In 1995, when Frist delivered his first speech on PBA, he said the issue "goes beyond the debates of pro-life and pro-choice." Two years later, he stipulated, "Partial-birth abortions cannot and should not be categorized with other medical procedures or even other abortions." In 1998, he said, "This is not a debate about pro-life or pro-choice or abortion to me in any way. Because of the way the bill is written, it focuses very narrowly on a specific procedure that is unnecessary."
Frist didn't renounce his previously stated inclination to "keep the federal government out of that decision-making process." In fact, he repeated it. "A lot of my medical colleagues, they rightly fear the government coming in and trying to control everything that they do," he observed during the 1995 PBA debate. A year later, on the same topic, he said, "I too have a fear of excessive federal government intervention into that practice of medicine." In 2003, he added, "Most people in life don't like government intruding into their lives. And that doctor-patient relationship being as special as it is, you don't want government coming in and saying, 'Yes, no, come in with that procedure.' I feel the same way, generally." Frist always framed PBA as an exception to this rule and emphasized the availability of alternative abortion methods.
Last year, when the Senate debated the Unborn Victims of Violence Act, which made it a federal offense to injure or kill a fetus during a violent crime, Frist inserted the same caveats. "It is not about abortion," he told his colleagues. "It doesn't undermine the 1973 Roe v. Wade Supreme Court decision."
Frist's closest brush with a clear vote against legal abortion came on Oct. 21, 1999, when he opposed an amendment endorsing Roe. First he voted to table the amendment. The amendment survived, and minutes later, Frist voted to kill it. He could have let the two votes stand, leaving the impression that he thought abortions should generally be illegal. Instead, he stood up during the intervening minutes to explain himself:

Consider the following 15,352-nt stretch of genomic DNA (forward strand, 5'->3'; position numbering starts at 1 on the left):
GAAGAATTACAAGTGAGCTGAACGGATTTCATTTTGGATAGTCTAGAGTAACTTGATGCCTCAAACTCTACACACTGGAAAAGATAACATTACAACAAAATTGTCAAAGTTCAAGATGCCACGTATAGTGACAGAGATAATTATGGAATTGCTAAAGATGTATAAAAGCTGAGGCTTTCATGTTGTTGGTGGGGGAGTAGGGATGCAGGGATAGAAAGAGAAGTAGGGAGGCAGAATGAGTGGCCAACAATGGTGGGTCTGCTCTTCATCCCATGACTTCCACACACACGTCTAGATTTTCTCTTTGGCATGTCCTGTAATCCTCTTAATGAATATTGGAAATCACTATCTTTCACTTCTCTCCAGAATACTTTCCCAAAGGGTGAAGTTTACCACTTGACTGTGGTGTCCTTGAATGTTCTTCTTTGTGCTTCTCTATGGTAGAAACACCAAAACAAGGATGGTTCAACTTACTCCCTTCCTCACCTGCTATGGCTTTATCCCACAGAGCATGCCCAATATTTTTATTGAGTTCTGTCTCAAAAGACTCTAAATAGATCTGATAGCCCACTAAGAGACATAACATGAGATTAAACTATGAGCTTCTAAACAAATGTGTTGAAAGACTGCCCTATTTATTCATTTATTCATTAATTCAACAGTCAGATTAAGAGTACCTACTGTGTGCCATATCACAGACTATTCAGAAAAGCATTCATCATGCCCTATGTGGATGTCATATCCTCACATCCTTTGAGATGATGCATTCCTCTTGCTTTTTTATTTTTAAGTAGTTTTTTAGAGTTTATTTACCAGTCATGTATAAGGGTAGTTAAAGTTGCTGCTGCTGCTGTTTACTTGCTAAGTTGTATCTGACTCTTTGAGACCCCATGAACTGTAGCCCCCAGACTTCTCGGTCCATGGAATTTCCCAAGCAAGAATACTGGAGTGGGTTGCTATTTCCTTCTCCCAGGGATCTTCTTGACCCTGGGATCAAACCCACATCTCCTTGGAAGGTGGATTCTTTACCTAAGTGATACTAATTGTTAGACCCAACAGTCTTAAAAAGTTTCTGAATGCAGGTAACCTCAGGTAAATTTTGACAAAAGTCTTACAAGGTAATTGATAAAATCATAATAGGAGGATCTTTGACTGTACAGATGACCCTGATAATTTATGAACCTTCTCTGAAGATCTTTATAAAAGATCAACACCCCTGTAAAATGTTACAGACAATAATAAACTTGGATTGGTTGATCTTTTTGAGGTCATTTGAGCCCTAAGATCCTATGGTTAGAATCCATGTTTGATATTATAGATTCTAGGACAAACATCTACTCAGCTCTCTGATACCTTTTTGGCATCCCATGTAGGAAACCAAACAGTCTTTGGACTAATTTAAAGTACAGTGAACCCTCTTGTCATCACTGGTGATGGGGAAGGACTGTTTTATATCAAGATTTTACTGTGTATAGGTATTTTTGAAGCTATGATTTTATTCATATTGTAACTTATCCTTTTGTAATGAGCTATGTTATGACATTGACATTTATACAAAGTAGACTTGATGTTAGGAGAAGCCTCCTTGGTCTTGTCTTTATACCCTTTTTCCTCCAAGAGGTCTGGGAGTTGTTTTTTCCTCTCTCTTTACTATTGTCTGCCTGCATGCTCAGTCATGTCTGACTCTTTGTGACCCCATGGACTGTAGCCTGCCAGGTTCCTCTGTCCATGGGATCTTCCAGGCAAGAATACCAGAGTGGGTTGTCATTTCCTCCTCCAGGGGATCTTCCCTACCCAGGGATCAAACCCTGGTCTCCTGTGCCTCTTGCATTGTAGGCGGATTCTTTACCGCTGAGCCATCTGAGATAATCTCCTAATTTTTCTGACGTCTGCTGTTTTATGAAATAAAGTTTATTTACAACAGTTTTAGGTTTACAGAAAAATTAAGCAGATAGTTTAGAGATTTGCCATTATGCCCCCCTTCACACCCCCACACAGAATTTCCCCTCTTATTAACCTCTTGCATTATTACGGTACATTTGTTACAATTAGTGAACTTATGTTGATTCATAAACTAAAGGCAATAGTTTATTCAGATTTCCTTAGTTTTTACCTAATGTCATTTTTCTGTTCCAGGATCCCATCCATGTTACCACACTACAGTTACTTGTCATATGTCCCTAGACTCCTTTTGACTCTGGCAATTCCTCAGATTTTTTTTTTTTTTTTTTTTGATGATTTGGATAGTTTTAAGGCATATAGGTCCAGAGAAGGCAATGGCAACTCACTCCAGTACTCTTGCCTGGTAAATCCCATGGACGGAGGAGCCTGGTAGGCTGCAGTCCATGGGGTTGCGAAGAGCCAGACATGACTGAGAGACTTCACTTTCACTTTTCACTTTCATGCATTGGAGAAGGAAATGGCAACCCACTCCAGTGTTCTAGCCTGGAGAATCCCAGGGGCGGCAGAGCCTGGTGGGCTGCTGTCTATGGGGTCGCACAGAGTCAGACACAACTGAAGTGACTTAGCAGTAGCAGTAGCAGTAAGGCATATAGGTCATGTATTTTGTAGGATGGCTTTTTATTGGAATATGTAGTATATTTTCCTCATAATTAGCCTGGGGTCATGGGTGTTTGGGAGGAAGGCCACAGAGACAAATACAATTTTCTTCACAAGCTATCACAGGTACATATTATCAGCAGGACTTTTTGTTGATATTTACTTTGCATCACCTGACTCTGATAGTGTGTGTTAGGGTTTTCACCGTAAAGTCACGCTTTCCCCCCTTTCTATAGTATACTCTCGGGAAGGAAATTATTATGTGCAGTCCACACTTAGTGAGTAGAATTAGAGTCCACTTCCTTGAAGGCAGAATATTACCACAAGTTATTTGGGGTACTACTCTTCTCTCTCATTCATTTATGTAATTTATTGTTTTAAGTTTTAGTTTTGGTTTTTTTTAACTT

Does [the PBA ban] mean the Congress is going to come in and take another procedure, and another procedure, to accomplish a goal with some hidden agenda of eliminating all abortions for everybody under all circumstances at a certain point in life? It is not.…[T]he great fear is that you take this procedure, and the Congress will come back a year from now, or two years from now or three years from now, and ban other very specific procedures. I struggled with this a great deal, because I do not want to see the federal government coming in to that decision-making capacity.
What's going on in this man's head? First he says abortion is an option women should have. Then he votes to ban PBA. Then he votes against Roe. Then he says he doesn't want the federal government meddling in abortion decisions generally. Then he endorses embryo-destructive research. Can any principle make sense of these positions?
Maybe so. Read Frist's closing remarks on Oct. 21, 2003, moments before the Senate voted for the last time on PBA. "In destroying the body of a mature unborn child, we are alienating that child from his or her most essential right; and that is, the right to life," said Frist. "In doing so, we are violating the very premise of our Republic: that our rights are enduring gifts of God, not privileges to be revoked by human whim."
In all of Frist's years in the Senate, this is the only time he speaks of a "right to life" during a discussion of abortion legislation. But he doesn't attribute this right to all unborn children. He attributes it to those that are "mature." Maybe, in his view, a fetus that has matured to the point of a PBA has earned that right. Maybe he objects to Roe because he thinks the same is true of late second-trimester fetuses—or maybe he just thinks states should be allowed to ban most abortions, though he personally wouldn't. Either way, it's clear from his speeches on stem-cell research that he doesn't think embryos have matured enough. His policy would leave embryos to what he calls, in the abortion context, "human whim." And the government would pay for the use of their remains.
All of which leads to the question: At what point does Frist think the embryo acquires a right to life? In 1997, he voted to ban federal funding of research involving fetal tissue derived from abortions. Four years later, and again last week, he took the opposite position on early embryos. He voted for the federal PBA ban but opposes a federal ban on earlier abortions generally. At some point along the continuum of development, Frist stops thinking like a pro-choicer and starts thinking like a pro-lifer. When? And why?